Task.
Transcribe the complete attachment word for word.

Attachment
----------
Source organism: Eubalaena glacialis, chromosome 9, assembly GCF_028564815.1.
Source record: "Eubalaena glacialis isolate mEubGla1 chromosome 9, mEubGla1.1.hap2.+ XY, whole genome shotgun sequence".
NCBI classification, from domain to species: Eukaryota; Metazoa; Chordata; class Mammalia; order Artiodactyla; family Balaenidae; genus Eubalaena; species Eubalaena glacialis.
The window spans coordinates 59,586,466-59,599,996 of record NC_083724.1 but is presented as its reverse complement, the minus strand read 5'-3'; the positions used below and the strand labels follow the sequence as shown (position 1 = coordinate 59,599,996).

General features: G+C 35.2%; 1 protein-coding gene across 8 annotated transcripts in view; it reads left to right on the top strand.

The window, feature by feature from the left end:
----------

Source organism: Eubalaena glacialis, chromosome 9, assembly GCF_028564815.1.
Source record: "Eubalaena glacialis isolate mEubGla1 chromosome 9, mEubGla1.1.hap2.+ XY, whole genome shotgun sequence".
NCBI classification, from domain to species: Eukaryota; Metazoa; Chordata; class Mammalia; order Artiodactyla; family Balaenidae; genus Eubalaena; species Eubalaena glacialis.
The window spans coordinates 59,586,466-59,599,996 of record NC_083724.1 but is presented as its reverse complement, the minus strand read 5'-3'; the positions used below and the strand labels follow the sequence as shown (position 1 = coordinate 59,599,996).

General features: G+C 35.2%; 1 protein-coding gene across 8 annotated transcripts in view; it reads left to right on the top strand.

The window, feature by feature from the left end: